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Business Communication/boss' impending decision



Our well meaning but pretty controlling boss often uses the committees around him to rubber-stamp decisions he has already made on his own. Now he wants to tear down one of our buildings (a smallish one), among other reasons to save our reputation because it was used for illicit flings that were made public. It also needs upkeep, and as a non-primary building with an undefined purpose at present, it is seen as problematic.

Instead of consulting the members, he called a meeting of the finance committee, when the only member opposed to the plan was unable to attend. One idea (my own so far) of a new use could make it an opportunity to increase membership by inviting groups who would use it to meet and/or study, with the aim of reversing the dearth of new [religious] membership.

But communications among the members are very meager and often fearful. Official dialogs are held but usually they lead nowhere and some believe they are mostly window dressing, to claim we have talked things over.
How best to bring some of the issues involved into the open?
•   Bulletin board notices? They can be taken down, especially by the power-that-be objecting to "inappropriateness."
•   Just using informal networking to sound out likely sympathizers who object to the horrible waste not only of a good building but also of an opportunity to revitalize our community and improve communication and quality of life? Then we might go in as groups (even small) to talk to the boss. He has said the issue does not merit a vote (!?) and if anyone has questions we should see him or anyone in the finance committee.
•   Or we might (as a group?) bring it up at our very stilted weekly meetings where one person is easily ignored but a few would be less easy to shoot down.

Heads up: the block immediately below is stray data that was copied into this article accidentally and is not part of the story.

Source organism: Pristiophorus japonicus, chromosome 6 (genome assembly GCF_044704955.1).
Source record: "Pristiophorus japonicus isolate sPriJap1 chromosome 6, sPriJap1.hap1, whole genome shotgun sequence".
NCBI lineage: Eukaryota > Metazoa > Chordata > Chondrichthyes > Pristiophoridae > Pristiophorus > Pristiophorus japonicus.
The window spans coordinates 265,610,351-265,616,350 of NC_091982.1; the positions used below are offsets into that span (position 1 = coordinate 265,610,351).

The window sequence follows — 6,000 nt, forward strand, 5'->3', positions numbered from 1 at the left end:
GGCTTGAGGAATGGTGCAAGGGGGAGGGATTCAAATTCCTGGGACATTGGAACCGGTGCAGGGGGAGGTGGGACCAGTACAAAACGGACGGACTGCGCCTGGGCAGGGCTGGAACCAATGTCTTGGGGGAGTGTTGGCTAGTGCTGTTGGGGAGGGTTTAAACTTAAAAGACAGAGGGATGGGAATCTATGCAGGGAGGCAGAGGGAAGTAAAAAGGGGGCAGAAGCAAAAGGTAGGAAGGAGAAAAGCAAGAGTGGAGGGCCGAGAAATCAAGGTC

•   [not so much as a solution but to brings things out into the open and clarify them]: Since I’m about to start an Independent Learning Project, I could propose to my advisor that I’ll make the project about canvassing the community (i.e. our members) on communications on this issue specifically. The boss knows my tentative chosen topic is communication in our type of community. Such canvassing might be useful even after the decision to eliminate the building is a done deal, in order to bring to the open a fuller understanding of what happened in the decision-making process – the half-reasons, etc – and how badly we all communicated about it and understood it.

Many of the old-timers shirk responsibility and leave it up to the boss, making his job harder (under the guise of not interfering). It's supposedly known that today things have changed and we must help him out and do part of the work, but this just seems to divide the community into two bands.  

Hope this is clear enough.

Hello G,

You’re right. You’ve got a tough communication issue within your group—one that goes deeper than the decision about the building.

You mention the public may associate this building with illicit activities. Will tearing down the building erase your group’s negative public image?

Probably not. Organizations with strong top-down communication practices often find themselves out of step with members and volunteers.

What would make a difference?

Consider hosting open discussion among your group members, beyond the committees and leadership. Invite feedback and suggestions. In other words, host a community-wide conversation—many conversations. You have a prime opportunity to reassess the group’s values, strategies, and tactics.